What Does Community-Led Really Mean?

Table 5There has been a marked increase in references to ‘Community-Led’ approaches to change across the country. Black Lives Matter, Idle No More, poverty reduction, and youth empowerment provide just a few examples. This shows incredible promise for advances towards community ownership of decision-making practices.

However, when we reviewed a sample of organizations who use the term ‘Community-Led’ to describe their approaches to community change, we found a substantial range in practices, many of which we at Tamarack would not classify as Community-Led. They ranged from completely grassroots citizen action through to organizations consulting with community stakeholders on program development.

The discrepancy may come from the gap that lies between (a) the intent of community change organizations, practitioners, and advocates (e.g. to empower community members to make decisions that impact their future), and (b) engrained ways of working, where power is held by organizations or funders in ‘service’ of the community. It may also come from those who over promise or are disingenuous.

The risk of such a large discrepancy between intent, wording, and actions is significant: communities may continue to be acted-upon; organizations may continue to lack proximity to the issues which could lead to them making assumptions that may exacerbate existing systemic biases; trust between community members and organizations may be eroded; and, organizations may be limiting the autonomy and capability of citizens to positively impact their communities.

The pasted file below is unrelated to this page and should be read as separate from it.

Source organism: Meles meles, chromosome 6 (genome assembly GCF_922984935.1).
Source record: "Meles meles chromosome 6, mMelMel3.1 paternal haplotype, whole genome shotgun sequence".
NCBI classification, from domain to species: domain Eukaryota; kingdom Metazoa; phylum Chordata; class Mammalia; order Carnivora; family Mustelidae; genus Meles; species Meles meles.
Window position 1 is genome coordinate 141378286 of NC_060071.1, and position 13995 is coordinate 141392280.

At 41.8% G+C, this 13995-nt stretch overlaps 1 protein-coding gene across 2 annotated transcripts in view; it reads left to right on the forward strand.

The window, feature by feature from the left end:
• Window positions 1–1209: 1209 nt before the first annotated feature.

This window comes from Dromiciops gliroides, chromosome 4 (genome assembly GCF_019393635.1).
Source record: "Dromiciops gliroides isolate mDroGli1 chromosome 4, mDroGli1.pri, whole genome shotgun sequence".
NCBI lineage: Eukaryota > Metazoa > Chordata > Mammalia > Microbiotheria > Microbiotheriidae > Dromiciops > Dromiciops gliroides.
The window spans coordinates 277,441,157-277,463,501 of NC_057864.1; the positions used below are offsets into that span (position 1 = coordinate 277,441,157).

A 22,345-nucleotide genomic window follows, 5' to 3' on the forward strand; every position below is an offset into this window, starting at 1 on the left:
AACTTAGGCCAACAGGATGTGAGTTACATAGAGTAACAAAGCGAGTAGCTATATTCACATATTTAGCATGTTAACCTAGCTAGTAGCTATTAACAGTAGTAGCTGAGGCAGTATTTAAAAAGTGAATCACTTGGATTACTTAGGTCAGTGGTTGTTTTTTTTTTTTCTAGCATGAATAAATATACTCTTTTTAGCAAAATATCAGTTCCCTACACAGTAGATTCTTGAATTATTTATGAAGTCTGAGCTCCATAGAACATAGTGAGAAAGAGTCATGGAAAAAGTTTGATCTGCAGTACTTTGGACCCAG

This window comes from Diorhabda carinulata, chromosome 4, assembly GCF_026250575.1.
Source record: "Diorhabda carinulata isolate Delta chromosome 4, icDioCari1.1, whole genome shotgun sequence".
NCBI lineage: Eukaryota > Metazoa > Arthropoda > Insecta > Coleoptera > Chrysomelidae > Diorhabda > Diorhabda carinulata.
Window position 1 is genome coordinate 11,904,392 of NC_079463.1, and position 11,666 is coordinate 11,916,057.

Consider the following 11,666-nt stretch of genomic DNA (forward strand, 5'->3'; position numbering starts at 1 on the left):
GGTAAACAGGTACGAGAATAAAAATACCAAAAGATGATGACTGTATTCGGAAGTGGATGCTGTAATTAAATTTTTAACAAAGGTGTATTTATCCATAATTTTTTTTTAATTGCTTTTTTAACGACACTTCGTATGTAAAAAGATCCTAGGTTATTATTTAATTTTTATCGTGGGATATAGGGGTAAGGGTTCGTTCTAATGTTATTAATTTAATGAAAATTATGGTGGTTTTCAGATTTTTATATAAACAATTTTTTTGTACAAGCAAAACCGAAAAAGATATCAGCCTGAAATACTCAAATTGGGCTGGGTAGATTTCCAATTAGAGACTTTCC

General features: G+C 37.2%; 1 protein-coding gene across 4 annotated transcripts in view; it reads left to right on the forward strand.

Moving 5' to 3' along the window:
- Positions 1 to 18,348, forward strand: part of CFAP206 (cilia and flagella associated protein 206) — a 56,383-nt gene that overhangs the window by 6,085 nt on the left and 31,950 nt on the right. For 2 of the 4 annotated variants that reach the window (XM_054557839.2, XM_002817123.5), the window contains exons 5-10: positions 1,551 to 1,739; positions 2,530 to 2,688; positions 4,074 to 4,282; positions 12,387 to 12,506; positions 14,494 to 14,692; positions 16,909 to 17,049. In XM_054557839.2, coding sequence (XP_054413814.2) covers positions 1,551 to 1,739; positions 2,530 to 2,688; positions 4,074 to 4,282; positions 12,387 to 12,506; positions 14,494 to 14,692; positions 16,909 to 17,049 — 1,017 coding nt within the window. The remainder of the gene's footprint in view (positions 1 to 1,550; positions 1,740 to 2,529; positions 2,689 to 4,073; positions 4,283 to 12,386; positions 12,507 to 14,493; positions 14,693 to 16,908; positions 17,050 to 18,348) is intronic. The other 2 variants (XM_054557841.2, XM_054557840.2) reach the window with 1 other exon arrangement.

If we're interested in understanding how to work together with communities and cultivate community leadership, we have to spend some time and effort to distinguish between various Community-Led approaches. In my new paper, Understanding Community-Led Approaches  I dive into four approaches, ranging from Community Informed to Community Owned, and explore the benefits, risks, and power distribution you can find within each.

I encourage you to explore this paper and seek to clarify you or your organization's desire for Community-Led approaches. Remember, how you engage is the most important, and often the biggest cultural shift for organizations.

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Building the Foundations for Community Engagement

CE Foundations ThumbnailI'm excited to launch a new online course to help support those who are new to the practice of community engagement. Foundations of Community Engagement is an online course where you'll follow along with me as we go through the steps of designing and evaluating a community engagement initiative.

The foundational ideas include:

  • It's important to understand the role of community, and your ultimate engagement goals and purposes, before jumping ahead to selecting what engagement tools are strategies you want to use.